Type Here to Get Search Results !


 Benchmarking is a product of the last decade of the twenty – first century. This management approach to identify who is best and what makes them so successful has experienced increased popularity, both by manufacturing and services companies. In management science, benchmarking is usually positioned as being and extension of an existing total quality programme, and as being a way in which to establish new more relevant and efficient standard performance. The increased interest in benchmarking has been stimulated with the publication of Xerox’s Manager, Robert Camp’s book on benchmarking (Camp, 1989). Since then, the phenomenon of benchmarking has been discussed by many authors primarily, in the form of management guide books (Spendolini, 1992; Watson, 1992; Zair, 1996; Cross, 1998). Benchmarking has developed into a popular organizational improvement tool that has come to be regarded as an essential component of internationally respected business excellence programmes and good management practice. The simple concept of improvement based on observed or perceived exemplary performance elsewhere is not at all novel as it is observably a universal human trait. What is remarkable is the degree to which benchmarking has become associated with organizational improvement in the post modern era. In this context, it is also important to confine the locus of benchmarking to ‘organizations’ since there are other loci, such as computer science, surveying and geology, where the terms ‘benchmark’ and ‘benchmarking’ may not always convey exactly the same meaning or sense of purpose (Alstete, 2008). Fierce competition, globalization and the development of new information and communication technologies have forced organizations to continuously search for and adopt new configurations (process and structures) by which to exist. In other words, organizations are undergoing changes to evolve, survive and compete in their respective industrial environments. The explosion of management tools and techniques in the 1990s has helped organizations successfully: Change, is the evidence of this situation. Prominent among these techniques is benchmarking, which has proved to be valuable in various sectors in developed economies. It would therefore be vital to examine the prospects of benchmarking process in developing countries with a view to helping individual companies evaluate their competitive position relative to their competitors. The Xerox corporation was one of the first companies to develop and apply benchmarking techniques as a legitimate aspect of their organizational quality programme. To this day, Xerox, along with many other organizations are still applying and developing benchmarking in order to learn competitive practices from the rich diversity of organizations that exist (Lee et al, 2006).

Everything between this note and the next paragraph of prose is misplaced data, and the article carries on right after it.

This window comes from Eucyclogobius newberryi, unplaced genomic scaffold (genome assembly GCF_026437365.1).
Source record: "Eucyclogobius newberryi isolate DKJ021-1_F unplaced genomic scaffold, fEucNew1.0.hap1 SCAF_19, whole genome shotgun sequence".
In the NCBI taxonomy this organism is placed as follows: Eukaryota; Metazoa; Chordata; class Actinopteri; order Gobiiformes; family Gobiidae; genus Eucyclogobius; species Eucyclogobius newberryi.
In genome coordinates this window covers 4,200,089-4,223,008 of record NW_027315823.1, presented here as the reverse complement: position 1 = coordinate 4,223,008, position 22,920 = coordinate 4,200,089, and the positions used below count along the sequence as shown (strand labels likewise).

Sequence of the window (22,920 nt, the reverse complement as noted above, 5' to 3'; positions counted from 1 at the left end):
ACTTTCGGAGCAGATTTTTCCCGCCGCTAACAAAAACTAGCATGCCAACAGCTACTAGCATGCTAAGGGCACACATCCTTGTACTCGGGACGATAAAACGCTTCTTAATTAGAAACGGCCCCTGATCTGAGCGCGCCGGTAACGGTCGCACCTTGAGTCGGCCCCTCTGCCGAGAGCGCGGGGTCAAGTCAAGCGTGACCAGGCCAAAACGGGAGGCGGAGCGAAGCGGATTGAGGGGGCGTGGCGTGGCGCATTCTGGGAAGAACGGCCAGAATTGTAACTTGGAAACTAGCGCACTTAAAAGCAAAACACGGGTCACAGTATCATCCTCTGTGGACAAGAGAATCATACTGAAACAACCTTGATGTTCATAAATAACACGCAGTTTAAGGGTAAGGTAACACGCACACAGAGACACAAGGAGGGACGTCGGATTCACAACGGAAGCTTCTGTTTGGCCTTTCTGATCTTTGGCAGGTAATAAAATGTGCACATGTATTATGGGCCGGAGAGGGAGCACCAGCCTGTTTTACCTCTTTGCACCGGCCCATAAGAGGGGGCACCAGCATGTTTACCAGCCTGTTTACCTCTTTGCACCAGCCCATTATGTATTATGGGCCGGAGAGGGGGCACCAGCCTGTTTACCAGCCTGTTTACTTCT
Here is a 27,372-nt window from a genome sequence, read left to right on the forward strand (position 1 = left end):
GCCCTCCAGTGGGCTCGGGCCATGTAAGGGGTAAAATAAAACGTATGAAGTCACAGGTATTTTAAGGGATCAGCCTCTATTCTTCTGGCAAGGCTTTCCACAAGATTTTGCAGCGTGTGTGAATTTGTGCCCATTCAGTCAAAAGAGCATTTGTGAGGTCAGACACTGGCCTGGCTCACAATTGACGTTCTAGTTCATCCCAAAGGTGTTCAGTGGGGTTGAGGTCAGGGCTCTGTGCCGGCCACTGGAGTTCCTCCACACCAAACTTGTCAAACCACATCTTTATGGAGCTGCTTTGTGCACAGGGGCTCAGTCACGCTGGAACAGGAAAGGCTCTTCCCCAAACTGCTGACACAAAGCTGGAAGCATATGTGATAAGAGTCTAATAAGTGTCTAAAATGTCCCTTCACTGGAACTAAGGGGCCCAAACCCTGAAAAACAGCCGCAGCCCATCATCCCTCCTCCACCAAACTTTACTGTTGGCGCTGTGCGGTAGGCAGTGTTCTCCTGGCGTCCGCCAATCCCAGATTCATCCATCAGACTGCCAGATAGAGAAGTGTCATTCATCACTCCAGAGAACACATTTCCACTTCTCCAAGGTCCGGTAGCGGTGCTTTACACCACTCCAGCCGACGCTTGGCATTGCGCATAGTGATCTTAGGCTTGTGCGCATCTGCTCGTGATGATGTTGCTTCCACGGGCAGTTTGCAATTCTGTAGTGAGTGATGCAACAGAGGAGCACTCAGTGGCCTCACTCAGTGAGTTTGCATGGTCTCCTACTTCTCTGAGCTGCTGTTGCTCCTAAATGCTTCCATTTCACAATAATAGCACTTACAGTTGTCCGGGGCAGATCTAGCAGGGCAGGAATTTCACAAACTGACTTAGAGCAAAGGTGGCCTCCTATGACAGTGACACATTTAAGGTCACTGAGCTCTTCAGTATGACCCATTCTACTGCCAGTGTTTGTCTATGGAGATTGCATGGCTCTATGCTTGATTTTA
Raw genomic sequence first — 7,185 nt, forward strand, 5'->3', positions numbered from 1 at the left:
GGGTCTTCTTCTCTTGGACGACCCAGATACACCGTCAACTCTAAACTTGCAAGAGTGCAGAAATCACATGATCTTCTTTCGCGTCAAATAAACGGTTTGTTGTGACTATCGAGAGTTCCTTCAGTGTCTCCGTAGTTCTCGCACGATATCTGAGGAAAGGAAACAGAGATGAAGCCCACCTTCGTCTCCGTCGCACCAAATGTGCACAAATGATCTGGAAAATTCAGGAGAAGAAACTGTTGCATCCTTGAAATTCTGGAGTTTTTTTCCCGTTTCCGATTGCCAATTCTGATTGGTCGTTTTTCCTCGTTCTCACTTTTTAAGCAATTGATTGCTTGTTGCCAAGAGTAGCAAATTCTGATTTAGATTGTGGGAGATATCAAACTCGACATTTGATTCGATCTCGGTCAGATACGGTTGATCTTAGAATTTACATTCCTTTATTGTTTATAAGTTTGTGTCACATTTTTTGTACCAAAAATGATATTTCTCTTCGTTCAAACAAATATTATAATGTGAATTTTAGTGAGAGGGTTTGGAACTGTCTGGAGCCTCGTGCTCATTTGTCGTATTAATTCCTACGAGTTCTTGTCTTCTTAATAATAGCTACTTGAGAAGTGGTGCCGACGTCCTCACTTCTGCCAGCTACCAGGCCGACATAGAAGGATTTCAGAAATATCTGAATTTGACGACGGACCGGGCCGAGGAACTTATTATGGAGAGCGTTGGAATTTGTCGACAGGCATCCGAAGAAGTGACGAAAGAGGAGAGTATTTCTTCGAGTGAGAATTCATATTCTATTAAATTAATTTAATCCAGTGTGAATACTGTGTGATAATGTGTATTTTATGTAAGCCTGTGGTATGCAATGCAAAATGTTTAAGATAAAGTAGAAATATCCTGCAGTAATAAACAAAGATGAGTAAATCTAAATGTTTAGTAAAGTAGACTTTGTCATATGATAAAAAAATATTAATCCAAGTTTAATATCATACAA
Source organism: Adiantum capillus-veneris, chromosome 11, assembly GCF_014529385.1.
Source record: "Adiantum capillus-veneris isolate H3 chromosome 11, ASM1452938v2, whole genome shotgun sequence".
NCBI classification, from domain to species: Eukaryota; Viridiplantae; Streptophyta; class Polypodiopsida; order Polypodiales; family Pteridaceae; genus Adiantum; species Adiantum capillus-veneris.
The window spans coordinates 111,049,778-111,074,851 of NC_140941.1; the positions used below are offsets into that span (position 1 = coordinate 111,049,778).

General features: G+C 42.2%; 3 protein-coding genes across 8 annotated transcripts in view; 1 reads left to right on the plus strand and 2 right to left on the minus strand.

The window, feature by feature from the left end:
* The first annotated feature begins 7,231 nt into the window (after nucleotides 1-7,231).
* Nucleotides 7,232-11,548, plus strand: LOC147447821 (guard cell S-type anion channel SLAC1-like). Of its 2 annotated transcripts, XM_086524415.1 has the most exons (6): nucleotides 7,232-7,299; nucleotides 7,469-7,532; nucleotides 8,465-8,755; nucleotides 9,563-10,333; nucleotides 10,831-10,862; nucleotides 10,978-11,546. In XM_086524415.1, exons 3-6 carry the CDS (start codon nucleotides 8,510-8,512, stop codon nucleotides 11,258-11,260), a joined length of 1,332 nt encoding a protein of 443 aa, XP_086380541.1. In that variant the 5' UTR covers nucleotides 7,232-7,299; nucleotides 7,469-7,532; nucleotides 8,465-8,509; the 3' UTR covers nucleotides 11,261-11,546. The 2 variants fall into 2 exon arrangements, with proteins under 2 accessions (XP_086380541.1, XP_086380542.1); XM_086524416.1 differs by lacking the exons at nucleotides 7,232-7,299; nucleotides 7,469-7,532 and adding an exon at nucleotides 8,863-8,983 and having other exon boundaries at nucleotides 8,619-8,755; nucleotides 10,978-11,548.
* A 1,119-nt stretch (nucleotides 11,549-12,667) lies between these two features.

Project detailsContents
Number of Pages70 pages
Chapter one Introduction
Chapter two Literature review
Chapter three  methodology
Chapter  four  Data analysis
Chapter  five Summary,discussion & recommendations
Chapter summary1 to 5 chapters
Available documentPDF and MS-word format


All  listed topics on our website are available project materials in PDF and MS word files, well supervised and approved by lecturers who are intellectual in their various fields of discipline,  documented to assist you with complete, quality and well organized researched work.  if you can't find what you're looking for feel free to contact us. 

Feel free to contact us chat with us on WhatsApp
Hello, How can I help you? ...
Click me to start the chat...